- They encourage the user to like, share, or interact with content,
- They teach the user how to work within the system they are in,
- They pull in and direct user attention,
When done right, not only do micro interactions provide immediate visual feedback to the user, but they also influence users’ actions and produce positive feelings about your mobile application, brand, and business.
When Should Micro Interactions Be Used?
In mobile applications, micro interactions should be used at any time where communication is required with the user. There are generally seven types of micro interactions that should be used at specific times.
- Swiping is probably one of the most well known micro interactions due to how interactive it is. Not only does it help guide the user subconsciously but it can help a user switch between pages or tabs of information in an addictive and fun way.
- Whenever a user has to input data, using animations like password strength provides some interactivity to an otherwise frustrating and dull experience. This helps keep users engaged with the process while accomplishing the end-goal.
- Animations are used with micro interactions as a way to improve or enable them. They can personify a micro interaction, make a micro interaction interesting, and produce a unique aesthetic style.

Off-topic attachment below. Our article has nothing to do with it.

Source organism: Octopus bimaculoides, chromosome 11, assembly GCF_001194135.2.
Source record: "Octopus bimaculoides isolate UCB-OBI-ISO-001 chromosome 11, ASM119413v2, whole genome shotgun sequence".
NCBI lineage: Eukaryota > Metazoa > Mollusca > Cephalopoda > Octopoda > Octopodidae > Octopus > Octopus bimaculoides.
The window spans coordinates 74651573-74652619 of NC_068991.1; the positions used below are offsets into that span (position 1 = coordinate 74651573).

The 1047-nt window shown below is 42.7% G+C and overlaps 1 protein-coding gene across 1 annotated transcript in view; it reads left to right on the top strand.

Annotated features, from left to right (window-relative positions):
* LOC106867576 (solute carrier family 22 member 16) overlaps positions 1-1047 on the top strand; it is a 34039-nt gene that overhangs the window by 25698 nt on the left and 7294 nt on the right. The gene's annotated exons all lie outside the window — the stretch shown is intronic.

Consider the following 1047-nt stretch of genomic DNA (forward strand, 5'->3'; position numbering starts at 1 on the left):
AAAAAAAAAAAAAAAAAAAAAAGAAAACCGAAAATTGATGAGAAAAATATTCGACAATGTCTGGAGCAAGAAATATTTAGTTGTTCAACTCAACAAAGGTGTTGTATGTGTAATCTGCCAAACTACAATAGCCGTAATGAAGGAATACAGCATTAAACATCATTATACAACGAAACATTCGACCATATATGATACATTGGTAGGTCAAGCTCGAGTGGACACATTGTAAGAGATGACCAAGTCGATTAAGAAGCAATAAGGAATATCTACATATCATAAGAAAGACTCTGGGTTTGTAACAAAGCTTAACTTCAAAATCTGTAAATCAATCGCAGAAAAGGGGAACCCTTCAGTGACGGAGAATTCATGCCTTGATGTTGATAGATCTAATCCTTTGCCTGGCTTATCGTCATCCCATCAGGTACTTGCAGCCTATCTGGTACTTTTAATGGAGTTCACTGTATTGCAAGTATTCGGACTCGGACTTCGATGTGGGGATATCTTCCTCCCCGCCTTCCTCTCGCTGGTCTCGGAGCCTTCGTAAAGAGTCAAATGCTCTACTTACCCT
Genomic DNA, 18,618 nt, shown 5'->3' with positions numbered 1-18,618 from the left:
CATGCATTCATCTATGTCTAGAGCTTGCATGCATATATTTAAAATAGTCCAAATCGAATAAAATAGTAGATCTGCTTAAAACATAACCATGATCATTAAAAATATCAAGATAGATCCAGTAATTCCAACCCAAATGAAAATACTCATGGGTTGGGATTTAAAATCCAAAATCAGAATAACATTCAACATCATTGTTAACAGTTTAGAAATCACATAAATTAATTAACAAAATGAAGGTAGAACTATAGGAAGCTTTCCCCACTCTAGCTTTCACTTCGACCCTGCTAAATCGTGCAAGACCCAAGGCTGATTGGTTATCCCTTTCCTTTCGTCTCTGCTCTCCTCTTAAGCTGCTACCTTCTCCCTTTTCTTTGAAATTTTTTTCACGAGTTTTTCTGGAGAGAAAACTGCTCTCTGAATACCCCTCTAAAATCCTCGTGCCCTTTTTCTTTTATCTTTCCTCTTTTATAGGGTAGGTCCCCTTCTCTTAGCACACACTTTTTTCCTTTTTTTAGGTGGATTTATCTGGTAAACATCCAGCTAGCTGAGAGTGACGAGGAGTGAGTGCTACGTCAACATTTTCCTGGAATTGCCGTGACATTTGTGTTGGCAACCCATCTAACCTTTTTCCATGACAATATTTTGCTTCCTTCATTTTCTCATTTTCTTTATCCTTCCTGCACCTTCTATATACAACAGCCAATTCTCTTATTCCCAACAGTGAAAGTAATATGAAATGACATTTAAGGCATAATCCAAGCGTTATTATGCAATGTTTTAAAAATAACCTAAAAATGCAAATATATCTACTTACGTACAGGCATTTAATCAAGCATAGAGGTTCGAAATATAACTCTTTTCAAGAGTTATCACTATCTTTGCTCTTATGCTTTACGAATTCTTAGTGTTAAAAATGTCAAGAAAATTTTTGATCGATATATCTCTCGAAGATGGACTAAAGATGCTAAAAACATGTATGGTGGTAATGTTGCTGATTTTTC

- A current system status micro interaction is used whenever a user needs to be kept informed about the status of what is happening with the application. For instance, when a user goes to upload a document to the cloud, a status bar keeps the user engaged into what is happening and whether the process is successful or not. If there is no micro interaction at all, a user is more likely to get frustrated and exit the application.
- You can make tutorials or information interesting by highlighting and simplifying the features and controls of the application through micro interactions.
- A micro interaction can be used to nudge the user towards a call to action by providing a rewarding experience for completing the call to action.
- Animated buttons are used to provide a seamless transition from one interaction to another. Within this interaction, things like loading bars and special effects show the user how to move through the engaged process.
How Are Micro Interactions Designed?
Through careful design experimentation. Animations need to be aesthetically pleasing, functional and enhance the user experience. If you use too many animations, this becomes an annoying user-experience and so developers should focus on minimalistic, intuitive, & entertaining designs that aim to please.
What Are Some Tools Used to Create Micro Interactions?
- If you are able to code micro interactions, use tools like Xcode and Android Studio for mobile, Framer for web and mobile, and CSS animation for just web interactions.
- If you want to design an interaction between a touch-screen push and a module, you can use both Invision and Marvel.
- If you want extremely detailed interactions, choose Principle, Adobe CC, Protopie, or Origami Studio.
- If you want to create interactions and add in animations, use After Effects.
Here are few more examples of Micro Interactions.